The ancient architect Vitruvius described the ideal proportions of the human body as they correlate with geometry. Centuries later, Leonardo Da Vinci created his famous drawing, Vitruvian Man, based on these proportions. Since that time, students of art have utilized Leonardo’s understanding of the relationships of one facial feature to another to create accurate drawings of their own. In the process, they see that there are certain truths about the way God designed the body that are universal. For example, the typical adult face is five eye widths across; the eyes are the midpoint of the face, between the crown of the head and the tip of the chin; there is about one eye’s width between the eyes; the nose is about one-and-a-half eye widths long, etc. In other words, the eye can be used as a unit of measure to determine the accurate placement, proportion, and size of other facial features and are the point of reference to which all other features can be related.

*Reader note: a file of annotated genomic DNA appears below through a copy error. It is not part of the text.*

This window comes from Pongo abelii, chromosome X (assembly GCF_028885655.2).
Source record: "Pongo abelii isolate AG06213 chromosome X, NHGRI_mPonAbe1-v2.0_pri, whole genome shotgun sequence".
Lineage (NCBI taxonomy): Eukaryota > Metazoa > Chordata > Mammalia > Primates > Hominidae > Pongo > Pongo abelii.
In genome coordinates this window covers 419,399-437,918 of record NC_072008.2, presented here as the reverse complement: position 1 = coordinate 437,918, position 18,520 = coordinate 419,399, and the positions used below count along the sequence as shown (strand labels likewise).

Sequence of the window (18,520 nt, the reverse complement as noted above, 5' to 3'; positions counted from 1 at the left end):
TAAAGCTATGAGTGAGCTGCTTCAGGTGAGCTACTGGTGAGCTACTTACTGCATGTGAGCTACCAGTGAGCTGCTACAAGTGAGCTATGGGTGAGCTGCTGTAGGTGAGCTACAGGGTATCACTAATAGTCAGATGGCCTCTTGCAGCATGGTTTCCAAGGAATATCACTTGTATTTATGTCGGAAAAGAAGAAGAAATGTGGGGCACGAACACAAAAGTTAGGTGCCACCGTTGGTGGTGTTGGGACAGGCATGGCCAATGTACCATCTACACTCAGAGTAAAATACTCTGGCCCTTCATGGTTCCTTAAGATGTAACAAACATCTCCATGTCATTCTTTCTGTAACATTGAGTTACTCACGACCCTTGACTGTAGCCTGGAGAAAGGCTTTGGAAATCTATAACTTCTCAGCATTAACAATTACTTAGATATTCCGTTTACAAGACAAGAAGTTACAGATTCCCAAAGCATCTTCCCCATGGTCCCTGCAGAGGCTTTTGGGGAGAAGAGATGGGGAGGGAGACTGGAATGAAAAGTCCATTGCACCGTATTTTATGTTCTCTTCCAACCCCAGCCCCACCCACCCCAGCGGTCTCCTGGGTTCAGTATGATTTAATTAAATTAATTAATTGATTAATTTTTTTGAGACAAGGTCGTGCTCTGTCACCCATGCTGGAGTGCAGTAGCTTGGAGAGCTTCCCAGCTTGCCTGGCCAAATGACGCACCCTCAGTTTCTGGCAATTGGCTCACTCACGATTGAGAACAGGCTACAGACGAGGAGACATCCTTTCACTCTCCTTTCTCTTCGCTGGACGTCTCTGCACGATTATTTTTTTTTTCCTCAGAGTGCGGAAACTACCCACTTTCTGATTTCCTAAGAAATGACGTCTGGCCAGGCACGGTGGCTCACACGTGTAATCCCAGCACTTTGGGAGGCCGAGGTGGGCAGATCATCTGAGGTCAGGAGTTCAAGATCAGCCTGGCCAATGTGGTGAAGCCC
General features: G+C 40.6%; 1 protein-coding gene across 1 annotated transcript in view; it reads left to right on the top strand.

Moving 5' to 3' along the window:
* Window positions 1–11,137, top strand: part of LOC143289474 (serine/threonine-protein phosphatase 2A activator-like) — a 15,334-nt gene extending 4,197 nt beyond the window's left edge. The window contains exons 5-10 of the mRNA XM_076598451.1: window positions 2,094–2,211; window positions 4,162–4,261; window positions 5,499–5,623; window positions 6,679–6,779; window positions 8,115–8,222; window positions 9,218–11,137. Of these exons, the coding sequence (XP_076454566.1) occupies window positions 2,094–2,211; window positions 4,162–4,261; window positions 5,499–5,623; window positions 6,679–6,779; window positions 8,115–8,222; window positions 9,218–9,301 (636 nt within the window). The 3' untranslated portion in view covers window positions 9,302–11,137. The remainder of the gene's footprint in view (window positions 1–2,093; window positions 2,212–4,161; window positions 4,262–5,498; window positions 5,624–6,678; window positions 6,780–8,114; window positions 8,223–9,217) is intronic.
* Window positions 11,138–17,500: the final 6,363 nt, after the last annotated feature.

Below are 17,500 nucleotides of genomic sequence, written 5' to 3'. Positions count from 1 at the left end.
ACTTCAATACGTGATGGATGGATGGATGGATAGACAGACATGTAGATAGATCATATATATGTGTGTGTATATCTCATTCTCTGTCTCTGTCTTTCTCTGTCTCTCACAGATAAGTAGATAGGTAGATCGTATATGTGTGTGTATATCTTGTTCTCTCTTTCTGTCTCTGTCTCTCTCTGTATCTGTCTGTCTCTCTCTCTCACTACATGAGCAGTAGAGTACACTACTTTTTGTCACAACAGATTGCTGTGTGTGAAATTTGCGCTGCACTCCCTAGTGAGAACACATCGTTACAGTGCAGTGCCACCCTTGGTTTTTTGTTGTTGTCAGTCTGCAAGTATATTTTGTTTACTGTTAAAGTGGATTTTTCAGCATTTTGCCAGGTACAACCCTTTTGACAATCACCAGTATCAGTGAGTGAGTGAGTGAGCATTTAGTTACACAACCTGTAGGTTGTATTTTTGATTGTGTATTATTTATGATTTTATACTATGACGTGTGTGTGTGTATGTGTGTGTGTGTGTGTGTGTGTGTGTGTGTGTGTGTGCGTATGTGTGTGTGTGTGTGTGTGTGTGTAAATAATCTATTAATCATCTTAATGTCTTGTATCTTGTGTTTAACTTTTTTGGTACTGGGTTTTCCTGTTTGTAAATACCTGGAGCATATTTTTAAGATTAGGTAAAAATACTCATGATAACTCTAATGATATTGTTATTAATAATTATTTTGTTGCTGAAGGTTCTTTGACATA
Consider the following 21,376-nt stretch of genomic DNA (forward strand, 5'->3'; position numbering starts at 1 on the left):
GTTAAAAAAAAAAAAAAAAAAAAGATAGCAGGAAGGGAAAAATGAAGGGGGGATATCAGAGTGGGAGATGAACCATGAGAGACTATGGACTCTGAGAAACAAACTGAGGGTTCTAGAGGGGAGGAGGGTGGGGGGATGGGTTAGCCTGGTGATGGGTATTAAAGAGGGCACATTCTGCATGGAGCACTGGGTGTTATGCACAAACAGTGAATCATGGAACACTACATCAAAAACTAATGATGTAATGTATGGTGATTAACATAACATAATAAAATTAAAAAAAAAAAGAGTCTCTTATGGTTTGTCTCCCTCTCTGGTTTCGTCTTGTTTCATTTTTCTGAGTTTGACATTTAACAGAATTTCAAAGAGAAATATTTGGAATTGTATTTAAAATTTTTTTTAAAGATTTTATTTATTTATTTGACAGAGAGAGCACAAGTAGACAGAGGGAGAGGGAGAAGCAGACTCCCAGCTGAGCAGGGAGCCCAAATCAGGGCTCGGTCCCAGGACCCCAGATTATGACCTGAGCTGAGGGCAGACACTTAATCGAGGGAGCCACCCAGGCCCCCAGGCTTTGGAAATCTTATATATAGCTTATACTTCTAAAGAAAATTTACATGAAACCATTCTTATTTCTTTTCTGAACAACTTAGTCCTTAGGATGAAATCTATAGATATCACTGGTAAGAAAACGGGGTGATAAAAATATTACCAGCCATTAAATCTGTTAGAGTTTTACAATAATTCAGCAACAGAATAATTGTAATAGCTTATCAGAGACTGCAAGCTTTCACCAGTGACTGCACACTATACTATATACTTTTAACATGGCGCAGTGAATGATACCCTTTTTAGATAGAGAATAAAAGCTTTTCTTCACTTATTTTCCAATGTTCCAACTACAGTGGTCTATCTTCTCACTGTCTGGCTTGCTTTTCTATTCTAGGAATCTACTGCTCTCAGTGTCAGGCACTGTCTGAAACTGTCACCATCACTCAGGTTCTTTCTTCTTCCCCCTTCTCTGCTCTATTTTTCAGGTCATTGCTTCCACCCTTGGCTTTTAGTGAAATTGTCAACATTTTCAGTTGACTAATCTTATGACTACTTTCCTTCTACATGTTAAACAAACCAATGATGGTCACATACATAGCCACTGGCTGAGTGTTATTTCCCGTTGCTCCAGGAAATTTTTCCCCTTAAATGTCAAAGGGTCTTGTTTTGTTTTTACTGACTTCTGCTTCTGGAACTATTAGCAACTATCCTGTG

Senior Studio Art students are learning, as they work on their self-portraits, that nothing in the created world is random. By using various means of measurement, and by learning the basic composition of the face, these students are creating large graphite drawings for their first project of the year. Here are some examples of works in progress. Stay tuned for the final product!
-Jocelyn Collins, Upper School ArtTags: drawing on paper, graphite, high school drawing lesson, Self portraits